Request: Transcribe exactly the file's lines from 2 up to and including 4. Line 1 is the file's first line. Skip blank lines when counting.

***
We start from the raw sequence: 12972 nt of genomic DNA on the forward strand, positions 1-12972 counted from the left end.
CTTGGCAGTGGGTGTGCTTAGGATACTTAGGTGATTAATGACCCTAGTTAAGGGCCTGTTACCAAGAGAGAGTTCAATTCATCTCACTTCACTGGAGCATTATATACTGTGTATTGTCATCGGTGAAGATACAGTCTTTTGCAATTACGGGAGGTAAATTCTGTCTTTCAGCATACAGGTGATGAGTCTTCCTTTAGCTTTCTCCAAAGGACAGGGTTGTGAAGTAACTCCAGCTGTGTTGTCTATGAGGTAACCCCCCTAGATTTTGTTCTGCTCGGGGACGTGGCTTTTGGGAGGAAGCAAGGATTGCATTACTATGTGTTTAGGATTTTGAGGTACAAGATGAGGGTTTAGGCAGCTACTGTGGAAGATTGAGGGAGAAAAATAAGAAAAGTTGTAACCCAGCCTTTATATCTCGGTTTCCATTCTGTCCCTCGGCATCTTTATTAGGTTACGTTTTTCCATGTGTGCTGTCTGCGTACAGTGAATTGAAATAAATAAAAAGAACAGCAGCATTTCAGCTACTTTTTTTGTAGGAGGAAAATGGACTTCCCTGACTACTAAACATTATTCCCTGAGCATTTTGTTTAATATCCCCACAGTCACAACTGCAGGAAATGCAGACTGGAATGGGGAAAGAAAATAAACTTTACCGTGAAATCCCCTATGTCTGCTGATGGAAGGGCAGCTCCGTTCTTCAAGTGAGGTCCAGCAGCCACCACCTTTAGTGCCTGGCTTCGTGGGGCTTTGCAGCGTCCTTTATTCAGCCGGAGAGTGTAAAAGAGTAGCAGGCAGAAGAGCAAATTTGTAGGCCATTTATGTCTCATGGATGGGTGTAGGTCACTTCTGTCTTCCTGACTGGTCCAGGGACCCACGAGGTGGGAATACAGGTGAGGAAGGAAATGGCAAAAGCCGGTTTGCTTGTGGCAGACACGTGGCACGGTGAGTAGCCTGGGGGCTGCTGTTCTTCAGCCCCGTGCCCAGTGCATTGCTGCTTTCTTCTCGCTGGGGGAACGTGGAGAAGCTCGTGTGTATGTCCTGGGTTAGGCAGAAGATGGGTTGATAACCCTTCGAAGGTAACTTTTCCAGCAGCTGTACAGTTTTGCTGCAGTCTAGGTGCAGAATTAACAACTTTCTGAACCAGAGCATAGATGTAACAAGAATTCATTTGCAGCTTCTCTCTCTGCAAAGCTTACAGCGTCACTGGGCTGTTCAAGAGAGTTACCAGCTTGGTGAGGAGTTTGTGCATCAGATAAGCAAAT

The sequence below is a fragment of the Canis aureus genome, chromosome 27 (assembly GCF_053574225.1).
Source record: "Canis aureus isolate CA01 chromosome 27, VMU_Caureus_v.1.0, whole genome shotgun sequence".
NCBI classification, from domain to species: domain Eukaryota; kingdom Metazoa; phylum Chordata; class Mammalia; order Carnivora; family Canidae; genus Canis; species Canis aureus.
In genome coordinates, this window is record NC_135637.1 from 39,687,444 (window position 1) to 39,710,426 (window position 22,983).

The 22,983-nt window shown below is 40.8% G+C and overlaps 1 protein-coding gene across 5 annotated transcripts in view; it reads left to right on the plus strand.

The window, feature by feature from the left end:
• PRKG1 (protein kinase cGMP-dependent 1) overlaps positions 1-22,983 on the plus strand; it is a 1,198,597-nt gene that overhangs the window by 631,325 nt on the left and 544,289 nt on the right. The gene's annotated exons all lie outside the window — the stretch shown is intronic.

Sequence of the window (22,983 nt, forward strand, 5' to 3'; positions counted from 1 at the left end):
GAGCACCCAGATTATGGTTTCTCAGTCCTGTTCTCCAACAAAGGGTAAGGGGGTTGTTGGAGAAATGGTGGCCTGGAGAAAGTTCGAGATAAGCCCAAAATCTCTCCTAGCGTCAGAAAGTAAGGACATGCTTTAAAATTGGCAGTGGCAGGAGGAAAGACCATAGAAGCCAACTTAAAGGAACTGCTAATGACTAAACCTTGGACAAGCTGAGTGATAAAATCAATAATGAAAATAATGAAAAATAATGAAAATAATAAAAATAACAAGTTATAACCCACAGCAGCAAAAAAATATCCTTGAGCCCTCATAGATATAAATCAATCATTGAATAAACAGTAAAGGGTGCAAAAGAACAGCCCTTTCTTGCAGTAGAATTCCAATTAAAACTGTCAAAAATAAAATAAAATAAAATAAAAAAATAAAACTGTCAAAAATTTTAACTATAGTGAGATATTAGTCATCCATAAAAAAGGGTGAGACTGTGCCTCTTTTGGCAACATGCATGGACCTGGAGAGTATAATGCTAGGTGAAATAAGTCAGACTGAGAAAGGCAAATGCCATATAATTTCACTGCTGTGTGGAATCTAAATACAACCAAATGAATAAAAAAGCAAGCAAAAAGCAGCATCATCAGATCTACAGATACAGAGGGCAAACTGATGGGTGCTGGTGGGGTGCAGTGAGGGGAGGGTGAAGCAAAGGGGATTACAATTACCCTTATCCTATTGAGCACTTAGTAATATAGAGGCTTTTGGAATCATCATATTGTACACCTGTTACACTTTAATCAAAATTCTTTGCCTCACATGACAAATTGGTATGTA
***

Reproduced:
CTTGGCAGTGGGTGTGCTTAGGATACTTAGGTGATTAATGACCCTAGTTAAGGGCCTGTTACCAAGAGAGAGTTCAATTCATCTCACTTCACTGGAGCATTATATACTGTGTATTGTCATCGGTGAAGATACAGTCTTTTGCAATTACGGGAGGTAAATTCTGTCTTTCAGCATACAGGTGATGAGTCTTCCTTTAGCTTTCTCCAAAGGACAGGGTTGTGAAGTAACTCCAGCTGTGTTGTCTATGAGGTAACCCCCCTAGATTTTGTTCTGCTCGGGGACGTGGCTTTTGGGAGGAAGCAAGGATTGCATTACTATGTGTTTAGGATTTTGAGGTACAAGATGAGGGTTTAGGCAGCTACTGTGGAAGATTGAGGGAGAAAAATAAGAAAAGTTGTAACCCAGCCTTTATATCTCGGTTTCCATTCTGTCCCTCGGCATCTTTATTAGGTTACGTTTTTCCATGTGTGCTGTCTGCGTACAGTGAATTGAAATAAATAAAAAGAACAGCAGCATTTCAGCTACTTTTTTTGTAGGAGGAAAATGGACTTCCCTGACTACTAAACATTATTCCCTGAGCATTTTGTTTAATATCCCCACAGTCACAACTGCAGGAAATGCAGACTGGAATGGGGAAAGAAAATAAACTTTACCGTGAAATCCCCTATGTCTGCTGATGGAAGGGCAGCTCCGTTCTTCAAGTGAGGTCCAGCAGCCACCACCTTTAGTGCCTGGCTTCGTGGGGCTTTGCAGCGTCCTTTATTCAGCCGGAGAGTGTAAAAGAGTAGCAGGCAGAAGAGCAAATTTGTAGGCCATTTATGTCTCATGGATGGGTGTAGGTCACTTCTGTCTTCCTGACTGGTCCAGGGACCCACGAGGTGGGAATACAGGTGAGGAAGGAAATGGCAAAAGCCGGTTTGCTTGTGGCAGACACGTGGCACGGTGAGTAGCCTGGGGGCTGCTGTTCTTCAGCCCCGTGCCCAGTGCATTGCTGCTTTCTTCTCGCTGGGGGAACGTGGAGAAGCTCGTGTGTATGTCCTGGGTTAGGCAGAAGATGGGTTGATAACCCTTCGAAGGTAACTTTTCCAGCAGCTGTACAGTTTTGCTGCAGTCTAGGTGCAGAATTAACAACTTTCTGAACCAGAGCATAGATGTAACAAGAATTCATTTGCAGCTTCTCTCTCTGCAAAGCTTACAGCGTCACTGGGCTGTTCAAGAGAGTTACCAGCTTGGTGAGGAGTTTGTGCATCAGATAAGCAAAT

The sequence below is a fragment of the Canis aureus genome, chromosome 27 (assembly GCF_053574225.1).
Source record: "Canis aureus isolate CA01 chromosome 27, VMU_Caureus_v.1.0, whole genome shotgun sequence".